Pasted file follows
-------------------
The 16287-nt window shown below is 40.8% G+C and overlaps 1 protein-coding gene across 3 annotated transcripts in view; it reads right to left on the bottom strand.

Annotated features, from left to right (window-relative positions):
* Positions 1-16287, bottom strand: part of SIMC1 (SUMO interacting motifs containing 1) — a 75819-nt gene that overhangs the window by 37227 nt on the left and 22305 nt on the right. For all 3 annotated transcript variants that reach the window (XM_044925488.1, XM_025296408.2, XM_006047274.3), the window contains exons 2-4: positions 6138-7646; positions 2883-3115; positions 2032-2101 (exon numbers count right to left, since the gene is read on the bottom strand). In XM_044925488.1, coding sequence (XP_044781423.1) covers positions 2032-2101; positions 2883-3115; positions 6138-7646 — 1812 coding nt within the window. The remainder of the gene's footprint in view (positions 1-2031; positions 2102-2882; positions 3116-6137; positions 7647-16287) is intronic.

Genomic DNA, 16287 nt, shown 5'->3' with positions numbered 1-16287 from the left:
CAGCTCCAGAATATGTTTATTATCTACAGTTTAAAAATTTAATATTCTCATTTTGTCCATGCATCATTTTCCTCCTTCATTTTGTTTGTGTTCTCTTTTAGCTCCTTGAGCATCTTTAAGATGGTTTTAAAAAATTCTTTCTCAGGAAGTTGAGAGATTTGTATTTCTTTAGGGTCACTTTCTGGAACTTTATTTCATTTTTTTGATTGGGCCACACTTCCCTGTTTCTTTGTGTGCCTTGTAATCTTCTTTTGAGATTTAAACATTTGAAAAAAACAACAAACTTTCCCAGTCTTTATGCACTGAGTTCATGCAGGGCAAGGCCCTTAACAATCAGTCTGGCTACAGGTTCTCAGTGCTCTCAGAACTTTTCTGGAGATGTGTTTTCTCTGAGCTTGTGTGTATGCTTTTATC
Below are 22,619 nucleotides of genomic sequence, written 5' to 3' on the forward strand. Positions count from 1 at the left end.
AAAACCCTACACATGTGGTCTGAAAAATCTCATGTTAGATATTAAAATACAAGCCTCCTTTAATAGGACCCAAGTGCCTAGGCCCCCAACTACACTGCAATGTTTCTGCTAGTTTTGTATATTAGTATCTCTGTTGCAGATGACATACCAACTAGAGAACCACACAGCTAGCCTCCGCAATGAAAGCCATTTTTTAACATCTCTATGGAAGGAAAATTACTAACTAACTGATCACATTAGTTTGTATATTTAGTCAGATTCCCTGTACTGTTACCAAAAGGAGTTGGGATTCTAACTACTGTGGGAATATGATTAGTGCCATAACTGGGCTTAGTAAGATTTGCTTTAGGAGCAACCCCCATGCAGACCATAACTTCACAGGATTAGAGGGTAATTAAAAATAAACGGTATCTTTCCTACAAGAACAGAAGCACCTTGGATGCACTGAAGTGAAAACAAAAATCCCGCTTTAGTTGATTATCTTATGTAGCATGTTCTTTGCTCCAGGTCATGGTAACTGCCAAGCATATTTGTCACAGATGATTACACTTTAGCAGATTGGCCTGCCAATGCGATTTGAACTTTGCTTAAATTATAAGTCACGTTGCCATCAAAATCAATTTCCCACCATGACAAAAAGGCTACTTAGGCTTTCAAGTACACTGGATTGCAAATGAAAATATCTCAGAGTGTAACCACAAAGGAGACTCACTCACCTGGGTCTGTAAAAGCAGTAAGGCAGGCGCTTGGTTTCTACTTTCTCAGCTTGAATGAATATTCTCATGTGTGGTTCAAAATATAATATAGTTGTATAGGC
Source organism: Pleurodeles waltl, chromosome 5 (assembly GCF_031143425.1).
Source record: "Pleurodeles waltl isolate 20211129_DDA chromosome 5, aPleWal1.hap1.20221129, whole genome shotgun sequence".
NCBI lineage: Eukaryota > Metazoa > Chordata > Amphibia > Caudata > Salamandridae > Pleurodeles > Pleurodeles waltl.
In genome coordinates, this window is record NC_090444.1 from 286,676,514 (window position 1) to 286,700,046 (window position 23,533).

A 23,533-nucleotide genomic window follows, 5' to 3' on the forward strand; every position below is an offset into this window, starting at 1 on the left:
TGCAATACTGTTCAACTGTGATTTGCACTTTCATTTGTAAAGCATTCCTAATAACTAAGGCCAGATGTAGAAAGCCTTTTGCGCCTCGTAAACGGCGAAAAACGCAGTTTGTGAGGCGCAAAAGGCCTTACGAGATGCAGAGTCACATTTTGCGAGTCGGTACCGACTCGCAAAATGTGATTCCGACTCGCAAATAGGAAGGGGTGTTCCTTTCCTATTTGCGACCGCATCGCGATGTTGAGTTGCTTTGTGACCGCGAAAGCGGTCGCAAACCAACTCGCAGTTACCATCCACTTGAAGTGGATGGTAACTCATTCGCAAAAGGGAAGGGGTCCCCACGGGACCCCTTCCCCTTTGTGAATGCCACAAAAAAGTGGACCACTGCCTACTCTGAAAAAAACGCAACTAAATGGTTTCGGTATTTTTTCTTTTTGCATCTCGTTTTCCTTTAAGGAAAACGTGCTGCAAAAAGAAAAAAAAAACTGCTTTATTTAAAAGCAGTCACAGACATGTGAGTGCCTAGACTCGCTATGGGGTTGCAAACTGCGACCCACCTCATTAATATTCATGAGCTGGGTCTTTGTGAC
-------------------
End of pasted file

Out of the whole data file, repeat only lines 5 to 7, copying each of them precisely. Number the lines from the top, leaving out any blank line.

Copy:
CAGCTCCAGAATATGTTTATTATCTACAGTTTAAAAATTTAATATTCTCATTTTGTCCATGCATCATTTTCCTCCTTCATTTTGTTTGTGTTCTCTTTTAGCTCCTTGAGCATCTTTAAGATGGTTTTAAAAAATTCTTTCTCAGGAAGTTGAGAGATTTGTATTTCTTTAGGGTCACTTTCTGGAACTTTATTTCATTTTTTTGATTGGGCCACACTTCCCTGTTTCTTTGTGTGCCTTGTAATCTTCTTTTGAGATTTAAACATTTGAAAAAAACAACAAACTTTCCCAGTCTTTATGCACTGAGTTCATGCAGGGCAAGGCCCTTAACAATCAGTCTGGCTACAGGTTCTCAGTGCTCTCAGAACTTTTCTGGAGATGTGTTTTCTCTGAGCTTGTGTGTATGCTTTTATC
Below are 22,619 nucleotides of genomic sequence, written 5' to 3' on the forward strand. Positions count from 1 at the left end.
AAAACCCTACACATGTGGTCTGAAAAATCTCATGTTAGATATTAAAATACAAGCCTCCTTTAATAGGACCCAAGTGCCTAGGCCCCCAACTACACTGCAATGTTTCTGCTAGTTTTGTATATTAGTATCTCTGTTGCAGATGACATACCAACTAGAGAACCACACAGCTAGCCTCCGCAATGAAAGCCATTTTTTAACATCTCTATGGAAGGAAAATTACTAACTAACTGATCACATTAGTTTGTATATTTAGTCAGATTCCCTGTACTGTTACCAAAAGGAGTTGGGATTCTAACTACTGTGGGAATATGATTAGTGCCATAACTGGGCTTAGTAAGATTTGCTTTAGGAGCAACCCCCATGCAGACCATAACTTCACAGGATTAGAGGGTAATTAAAAATAAACGGTATCTTTCCTACAAGAACAGAAGCACCTTGGATGCACTGAAGTGAAAACAAAAATCCCGCTTTAGTTGATTATCTTATGTAGCATGTTCTTTGCTCCAGGTCATGGTAACTGCCAAGCATATTTGTCACAGATGATTACACTTTAGCAGATTGGCCTGCCAATGCGATTTGAACTTTGCTTAAATTATAAGTCACGTTGCCATCAAAATCAATTTCCCACCATGACAAAAAGGCTACTTAGGCTTTCAAGTACACTGGATTGCAAATGAAAATATCTCAGAGTGTAACCACAAAGGAGACTCACTCACCTGGGTCTGTAAAAGCAGTAAGGCAGGCGCTTGGTTTCTACTTTCTCAGCTTGAATGAATATTCTCATGTGTGGTTCAAAATATAATATAGTTGTATAGGC